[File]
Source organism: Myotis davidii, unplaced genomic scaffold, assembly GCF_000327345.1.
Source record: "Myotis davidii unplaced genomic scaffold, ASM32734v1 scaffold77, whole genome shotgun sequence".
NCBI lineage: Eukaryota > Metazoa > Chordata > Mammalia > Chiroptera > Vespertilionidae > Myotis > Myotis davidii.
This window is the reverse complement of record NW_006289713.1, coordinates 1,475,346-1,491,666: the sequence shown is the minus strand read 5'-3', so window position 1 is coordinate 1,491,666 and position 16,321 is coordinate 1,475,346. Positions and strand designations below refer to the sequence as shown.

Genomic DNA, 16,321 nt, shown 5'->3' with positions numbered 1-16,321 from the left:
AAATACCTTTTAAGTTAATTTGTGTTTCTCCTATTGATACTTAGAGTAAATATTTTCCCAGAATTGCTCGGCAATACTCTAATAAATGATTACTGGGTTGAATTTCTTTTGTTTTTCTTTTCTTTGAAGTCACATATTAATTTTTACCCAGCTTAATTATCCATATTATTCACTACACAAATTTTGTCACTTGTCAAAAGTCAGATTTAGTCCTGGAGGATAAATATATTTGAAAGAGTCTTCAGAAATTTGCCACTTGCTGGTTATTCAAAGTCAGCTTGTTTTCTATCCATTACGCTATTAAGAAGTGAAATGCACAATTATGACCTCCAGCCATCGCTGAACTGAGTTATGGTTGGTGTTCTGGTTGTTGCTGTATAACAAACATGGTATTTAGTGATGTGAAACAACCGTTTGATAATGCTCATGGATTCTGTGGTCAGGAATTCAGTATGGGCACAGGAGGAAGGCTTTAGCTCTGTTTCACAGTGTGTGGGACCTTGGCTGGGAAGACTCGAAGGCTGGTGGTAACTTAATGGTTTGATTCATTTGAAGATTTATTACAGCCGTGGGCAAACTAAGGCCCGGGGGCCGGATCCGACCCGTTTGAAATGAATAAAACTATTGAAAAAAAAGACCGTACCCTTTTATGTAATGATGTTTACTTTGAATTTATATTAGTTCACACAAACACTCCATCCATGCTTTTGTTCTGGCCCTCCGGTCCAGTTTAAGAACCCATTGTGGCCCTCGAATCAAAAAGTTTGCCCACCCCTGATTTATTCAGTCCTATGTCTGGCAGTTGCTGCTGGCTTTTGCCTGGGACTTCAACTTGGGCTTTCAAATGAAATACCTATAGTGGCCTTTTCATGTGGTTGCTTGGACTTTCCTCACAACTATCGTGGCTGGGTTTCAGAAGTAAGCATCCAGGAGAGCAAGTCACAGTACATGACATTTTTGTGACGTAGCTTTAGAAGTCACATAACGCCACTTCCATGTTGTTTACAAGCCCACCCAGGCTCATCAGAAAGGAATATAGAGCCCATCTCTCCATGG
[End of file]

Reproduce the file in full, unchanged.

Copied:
Source organism: Myotis davidii, unplaced genomic scaffold, assembly GCF_000327345.1.
Source record: "Myotis davidii unplaced genomic scaffold, ASM32734v1 scaffold77, whole genome shotgun sequence".
NCBI lineage: Eukaryota > Metazoa > Chordata > Mammalia > Chiroptera > Vespertilionidae > Myotis > Myotis davidii.
This window is the reverse complement of record NW_006289713.1, coordinates 1,475,346-1,491,666: the sequence shown is the minus strand read 5'-3', so window position 1 is coordinate 1,491,666 and position 16,321 is coordinate 1,475,346. Positions and strand designations below refer to the sequence as shown.

Genomic DNA, 16,321 nt, shown 5'->3' with positions numbered 1-16,321 from the left:
AAATACCTTTTAAGTTAATTTGTGTTTCTCCTATTGATACTTAGAGTAAATATTTTCCCAGAATTGCTCGGCAATACTCTAATAAATGATTACTGGGTTGAATTTCTTTTGTTTTTCTTTTCTTTGAAGTCACATATTAATTTTTACCCAGCTTAATTATCCATATTATTCACTACACAAATTTTGTCACTTGTCAAAAGTCAGATTTAGTCCTGGAGGATAAATATATTTGAAAGAGTCTTCAGAAATTTGCCACTTGCTGGTTATTCAAAGTCAGCTTGTTTTCTATCCATTACGCTATTAAGAAGTGAAATGCACAATTATGACCTCCAGCCATCGCTGAACTGAGTTATGGTTGGTGTTCTGGTTGTTGCTGTATAACAAACATGGTATTTAGTGATGTGAAACAACCGTTTGATAATGCTCATGGATTCTGTGGTCAGGAATTCAGTATGGGCACAGGAGGAAGGCTTTAGCTCTGTTTCACAGTGTGTGGGACCTTGGCTGGGAAGACTCGAAGGCTGGTGGTAACTTAATGGTTTGATTCATTTGAAGATTTATTACAGCCGTGGGCAAACTAAGGCCCGGGGGCCGGATCCGACCCGTTTGAAATGAATAAAACTATTGAAAAAAAAGACCGTACCCTTTTATGTAATGATGTTTACTTTGAATTTATATTAGTTCACACAAACACTCCATCCATGCTTTTGTTCTGGCCCTCCGGTCCAGTTTAAGAACCCATTGTGGCCCTCGAATCAAAAAGTTTGCCCACCCCTGATTTATTCAGTCCTATGTCTGGCAGTTGCTGCTGGCTTTTGCCTGGGACTTCAACTTGGGCTTTCAAATGAAATACCTATAGTGGCCTTTTCATGTGGTTGCTTGGACTTTCCTCACAACTATCGTGGCTGGGTTTCAGAAGTAAGCATCCAGGAGAGCAAGTCACAGTACATGACATTTTTGTGACGTAGCTTTAGAAGTCACATAACGCCACTTCCATGTTGTTTACAAGCCCACCCAGGCTCATCAGAAAGGAATATAGAGCCCATCTCTCCATGG